Ji?í Hr?za presents an overview of the evolution of a century of urban planning, finding that ‘At the beginning of the 21st century we - as citizens and consistently as urban planners - are trying to find out how our future settlements should look like. We are wondering about Mankind’s ability to cultivate urban environment and our qualification to define the needed measures and steps to it. These efforts - including inevitable errors and their fixing - are not new. They have been looked for since the beginning of permanent human settlements’.
Ricard Pié and Josep Maria Vilanova describe the development of links between tourism and planning through history and conclude: ‘In the early twenty-first century, there are two new challenges: to turn the tourist conglomeration on the coasts of Southern European into a city and to include leisure in the post-industrial city debate. ‘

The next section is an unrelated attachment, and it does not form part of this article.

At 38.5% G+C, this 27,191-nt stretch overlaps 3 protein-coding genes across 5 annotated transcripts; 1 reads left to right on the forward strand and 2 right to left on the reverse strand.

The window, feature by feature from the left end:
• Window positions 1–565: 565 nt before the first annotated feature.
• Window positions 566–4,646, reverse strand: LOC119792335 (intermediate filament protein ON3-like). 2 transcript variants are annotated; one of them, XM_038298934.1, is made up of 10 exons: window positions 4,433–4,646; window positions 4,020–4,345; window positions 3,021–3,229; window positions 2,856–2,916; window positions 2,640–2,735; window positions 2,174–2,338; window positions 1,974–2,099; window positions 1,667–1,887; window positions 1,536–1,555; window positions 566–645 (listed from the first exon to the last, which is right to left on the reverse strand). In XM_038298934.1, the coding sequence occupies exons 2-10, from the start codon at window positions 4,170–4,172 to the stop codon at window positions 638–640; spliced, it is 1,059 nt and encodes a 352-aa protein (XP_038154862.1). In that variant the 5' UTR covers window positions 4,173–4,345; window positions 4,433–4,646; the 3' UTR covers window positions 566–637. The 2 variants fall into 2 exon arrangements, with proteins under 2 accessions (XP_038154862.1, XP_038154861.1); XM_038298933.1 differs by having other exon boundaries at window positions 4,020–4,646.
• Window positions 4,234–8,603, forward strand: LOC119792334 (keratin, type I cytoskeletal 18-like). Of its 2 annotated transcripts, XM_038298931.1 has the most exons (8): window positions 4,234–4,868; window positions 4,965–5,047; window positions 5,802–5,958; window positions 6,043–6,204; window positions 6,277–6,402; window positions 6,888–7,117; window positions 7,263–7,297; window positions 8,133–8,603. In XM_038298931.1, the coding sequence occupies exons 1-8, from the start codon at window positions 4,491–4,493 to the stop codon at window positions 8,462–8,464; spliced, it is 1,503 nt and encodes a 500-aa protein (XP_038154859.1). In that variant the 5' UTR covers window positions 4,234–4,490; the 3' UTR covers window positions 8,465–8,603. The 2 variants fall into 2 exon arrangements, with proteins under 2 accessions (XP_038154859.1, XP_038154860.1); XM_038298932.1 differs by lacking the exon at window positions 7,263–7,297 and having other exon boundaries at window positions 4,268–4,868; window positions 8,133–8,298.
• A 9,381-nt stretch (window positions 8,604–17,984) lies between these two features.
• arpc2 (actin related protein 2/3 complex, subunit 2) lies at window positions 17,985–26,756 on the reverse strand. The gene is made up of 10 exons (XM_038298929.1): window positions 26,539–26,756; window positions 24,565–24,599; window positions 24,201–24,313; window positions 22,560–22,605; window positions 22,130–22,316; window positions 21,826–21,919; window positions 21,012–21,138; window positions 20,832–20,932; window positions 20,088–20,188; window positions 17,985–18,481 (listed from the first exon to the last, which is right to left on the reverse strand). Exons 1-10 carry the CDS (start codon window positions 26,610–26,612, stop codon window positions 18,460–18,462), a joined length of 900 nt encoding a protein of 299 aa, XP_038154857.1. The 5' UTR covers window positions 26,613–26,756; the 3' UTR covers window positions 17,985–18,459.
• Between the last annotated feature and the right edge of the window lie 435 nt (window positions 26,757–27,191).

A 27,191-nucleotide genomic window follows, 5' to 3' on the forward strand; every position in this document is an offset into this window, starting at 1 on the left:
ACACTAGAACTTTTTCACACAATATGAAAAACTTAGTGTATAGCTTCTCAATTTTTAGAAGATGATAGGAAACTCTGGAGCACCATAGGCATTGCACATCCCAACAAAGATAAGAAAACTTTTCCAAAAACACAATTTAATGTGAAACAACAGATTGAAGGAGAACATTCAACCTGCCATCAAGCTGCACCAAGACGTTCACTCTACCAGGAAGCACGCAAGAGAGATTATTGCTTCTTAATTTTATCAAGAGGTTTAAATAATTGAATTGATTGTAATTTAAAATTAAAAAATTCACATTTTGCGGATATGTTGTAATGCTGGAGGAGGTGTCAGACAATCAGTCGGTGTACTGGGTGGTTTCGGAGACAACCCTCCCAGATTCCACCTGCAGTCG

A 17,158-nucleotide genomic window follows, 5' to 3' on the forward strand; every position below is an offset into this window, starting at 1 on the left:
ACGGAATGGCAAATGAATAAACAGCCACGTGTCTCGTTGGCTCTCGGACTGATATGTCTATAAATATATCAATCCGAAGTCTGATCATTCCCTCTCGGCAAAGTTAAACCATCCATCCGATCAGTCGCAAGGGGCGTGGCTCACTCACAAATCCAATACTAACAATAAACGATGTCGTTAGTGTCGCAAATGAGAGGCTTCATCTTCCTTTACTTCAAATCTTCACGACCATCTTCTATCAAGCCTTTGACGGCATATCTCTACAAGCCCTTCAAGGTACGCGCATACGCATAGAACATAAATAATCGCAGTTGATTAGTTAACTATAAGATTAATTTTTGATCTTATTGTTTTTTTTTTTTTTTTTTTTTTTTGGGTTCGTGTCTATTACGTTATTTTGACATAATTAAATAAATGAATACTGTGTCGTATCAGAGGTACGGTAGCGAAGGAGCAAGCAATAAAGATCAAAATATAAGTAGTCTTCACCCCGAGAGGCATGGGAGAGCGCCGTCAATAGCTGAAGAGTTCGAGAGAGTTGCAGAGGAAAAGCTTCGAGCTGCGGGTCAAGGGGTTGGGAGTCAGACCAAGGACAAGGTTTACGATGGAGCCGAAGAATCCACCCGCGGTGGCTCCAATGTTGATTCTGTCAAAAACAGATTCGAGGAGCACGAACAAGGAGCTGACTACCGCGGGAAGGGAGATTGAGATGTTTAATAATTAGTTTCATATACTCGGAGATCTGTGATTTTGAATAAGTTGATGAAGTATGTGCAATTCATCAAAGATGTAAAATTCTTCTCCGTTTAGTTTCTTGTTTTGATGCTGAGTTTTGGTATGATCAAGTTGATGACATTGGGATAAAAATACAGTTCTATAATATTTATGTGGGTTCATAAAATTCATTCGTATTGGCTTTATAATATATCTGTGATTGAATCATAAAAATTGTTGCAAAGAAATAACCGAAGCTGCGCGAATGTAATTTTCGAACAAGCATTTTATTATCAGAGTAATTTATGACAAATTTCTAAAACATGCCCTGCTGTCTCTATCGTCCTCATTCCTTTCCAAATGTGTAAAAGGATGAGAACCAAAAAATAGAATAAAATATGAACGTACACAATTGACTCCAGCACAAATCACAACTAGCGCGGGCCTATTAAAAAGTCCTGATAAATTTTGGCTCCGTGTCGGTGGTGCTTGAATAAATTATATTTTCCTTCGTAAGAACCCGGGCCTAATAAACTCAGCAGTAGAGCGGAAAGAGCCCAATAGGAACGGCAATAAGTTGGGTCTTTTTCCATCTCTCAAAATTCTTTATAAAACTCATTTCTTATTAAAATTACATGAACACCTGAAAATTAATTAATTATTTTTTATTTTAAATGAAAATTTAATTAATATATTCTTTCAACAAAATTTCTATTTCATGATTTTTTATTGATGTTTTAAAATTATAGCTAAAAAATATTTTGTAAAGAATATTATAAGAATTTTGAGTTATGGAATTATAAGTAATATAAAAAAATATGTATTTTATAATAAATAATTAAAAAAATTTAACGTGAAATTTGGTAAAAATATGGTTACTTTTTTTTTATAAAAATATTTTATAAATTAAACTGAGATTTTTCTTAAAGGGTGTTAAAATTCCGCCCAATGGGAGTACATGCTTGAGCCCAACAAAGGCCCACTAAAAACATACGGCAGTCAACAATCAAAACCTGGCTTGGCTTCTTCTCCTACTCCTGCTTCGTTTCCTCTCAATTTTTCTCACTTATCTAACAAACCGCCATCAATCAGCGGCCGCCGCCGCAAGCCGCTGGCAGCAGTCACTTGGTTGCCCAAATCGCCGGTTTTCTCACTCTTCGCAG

Thomas Sevcik concludes: ‘In a world where simple models become more and more useless (as seen in the economist’s failure to anticipate the financial crisis 2008-9) narratives will have a renaissance. Nothing is more powerful than a story. Linking narratives with strategies and planning is an interesting area in contemporary urban planning and is worth being investigated further as some early case studies from around the world show’.
Tomasz Ossowicz analyses the hierarchical versus the network city structure in planning. ‘Hierarchical and network structures co-exist and create a pattern for the contemporary city. The question is whether they conflict with or complement each other. In the context of this hypothesis, matters of fragmentation, polycentrism and public spaces are deliberated.’